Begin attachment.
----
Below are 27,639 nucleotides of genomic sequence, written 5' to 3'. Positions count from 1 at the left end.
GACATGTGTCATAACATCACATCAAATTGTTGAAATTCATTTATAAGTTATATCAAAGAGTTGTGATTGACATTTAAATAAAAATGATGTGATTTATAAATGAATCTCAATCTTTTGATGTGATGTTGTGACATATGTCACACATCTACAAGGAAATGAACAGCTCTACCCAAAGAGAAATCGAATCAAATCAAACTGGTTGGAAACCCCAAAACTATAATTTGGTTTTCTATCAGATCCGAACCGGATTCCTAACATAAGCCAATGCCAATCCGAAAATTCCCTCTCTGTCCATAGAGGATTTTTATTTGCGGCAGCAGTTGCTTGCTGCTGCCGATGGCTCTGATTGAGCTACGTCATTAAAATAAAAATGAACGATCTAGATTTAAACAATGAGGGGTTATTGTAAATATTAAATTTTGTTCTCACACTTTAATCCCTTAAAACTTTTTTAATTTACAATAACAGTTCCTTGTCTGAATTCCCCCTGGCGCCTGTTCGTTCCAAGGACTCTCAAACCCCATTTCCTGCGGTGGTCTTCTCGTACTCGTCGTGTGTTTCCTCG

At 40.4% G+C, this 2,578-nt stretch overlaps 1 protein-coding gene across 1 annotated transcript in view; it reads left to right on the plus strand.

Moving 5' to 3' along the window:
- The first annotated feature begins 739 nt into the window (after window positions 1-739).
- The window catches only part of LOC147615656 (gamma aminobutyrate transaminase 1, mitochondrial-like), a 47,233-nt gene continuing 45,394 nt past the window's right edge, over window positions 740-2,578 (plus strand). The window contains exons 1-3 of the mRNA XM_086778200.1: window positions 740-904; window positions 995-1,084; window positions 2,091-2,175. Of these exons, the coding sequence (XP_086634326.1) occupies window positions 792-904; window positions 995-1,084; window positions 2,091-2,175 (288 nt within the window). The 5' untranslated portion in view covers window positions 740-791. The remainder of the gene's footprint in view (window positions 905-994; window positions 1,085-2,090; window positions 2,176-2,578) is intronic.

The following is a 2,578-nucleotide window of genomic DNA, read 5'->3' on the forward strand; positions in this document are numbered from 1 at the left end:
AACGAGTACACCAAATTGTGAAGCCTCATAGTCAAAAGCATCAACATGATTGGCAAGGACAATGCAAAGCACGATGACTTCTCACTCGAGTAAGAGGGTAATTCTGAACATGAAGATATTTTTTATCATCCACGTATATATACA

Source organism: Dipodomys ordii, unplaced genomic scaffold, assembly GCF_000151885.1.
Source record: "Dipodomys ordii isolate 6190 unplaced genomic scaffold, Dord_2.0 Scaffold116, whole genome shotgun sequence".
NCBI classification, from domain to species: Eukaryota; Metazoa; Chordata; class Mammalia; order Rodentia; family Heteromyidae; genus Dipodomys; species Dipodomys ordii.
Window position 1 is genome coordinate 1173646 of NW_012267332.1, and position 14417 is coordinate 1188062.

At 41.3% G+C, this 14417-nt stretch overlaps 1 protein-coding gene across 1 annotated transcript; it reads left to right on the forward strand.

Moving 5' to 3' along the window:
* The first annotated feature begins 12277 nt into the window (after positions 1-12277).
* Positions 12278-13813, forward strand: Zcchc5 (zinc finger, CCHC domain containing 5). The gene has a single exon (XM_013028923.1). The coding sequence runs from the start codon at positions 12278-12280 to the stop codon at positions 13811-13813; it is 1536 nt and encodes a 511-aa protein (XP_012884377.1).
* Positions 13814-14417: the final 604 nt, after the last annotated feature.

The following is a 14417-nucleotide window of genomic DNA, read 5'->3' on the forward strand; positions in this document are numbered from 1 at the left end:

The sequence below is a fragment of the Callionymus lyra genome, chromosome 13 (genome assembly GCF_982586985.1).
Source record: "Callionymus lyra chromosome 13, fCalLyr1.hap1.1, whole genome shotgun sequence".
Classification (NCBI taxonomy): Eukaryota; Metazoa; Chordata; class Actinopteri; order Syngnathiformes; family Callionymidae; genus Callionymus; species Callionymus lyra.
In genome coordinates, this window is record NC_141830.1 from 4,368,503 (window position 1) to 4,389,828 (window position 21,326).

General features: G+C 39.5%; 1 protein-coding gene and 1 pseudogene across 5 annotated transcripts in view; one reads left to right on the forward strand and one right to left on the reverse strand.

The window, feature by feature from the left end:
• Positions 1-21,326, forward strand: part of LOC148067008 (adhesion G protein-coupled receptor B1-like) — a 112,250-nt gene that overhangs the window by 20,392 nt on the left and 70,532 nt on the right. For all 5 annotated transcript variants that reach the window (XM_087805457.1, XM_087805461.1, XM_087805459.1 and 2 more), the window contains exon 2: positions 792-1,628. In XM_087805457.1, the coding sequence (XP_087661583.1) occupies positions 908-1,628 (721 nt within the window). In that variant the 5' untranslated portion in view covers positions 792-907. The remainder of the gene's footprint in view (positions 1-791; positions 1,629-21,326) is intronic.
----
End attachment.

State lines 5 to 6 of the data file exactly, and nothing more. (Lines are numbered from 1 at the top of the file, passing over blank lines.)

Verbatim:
- The first annotated feature begins 739 nt into the window (after window positions 1-739).
- The window catches only part of LOC147615656 (gamma aminobutyrate transaminase 1, mitochondrial-like), a 47,233-nt gene continuing 45,394 nt past the window's right edge, over window positions 740-2,578 (plus strand). The window contains exons 1-3 of the mRNA XM_086778200.1: window positions 740-904; window positions 995-1,084; window positions 2,091-2,175. Of these exons, the coding sequence (XP_086634326.1) occupies window positions 792-904; window positions 995-1,084; window positions 2,091-2,175 (288 nt within the window). The 5' untranslated portion in view covers window positions 740-791. The remainder of the gene's footprint in view (window positions 905-994; window positions 1,085-2,090; window positions 2,176-2,578) is intronic.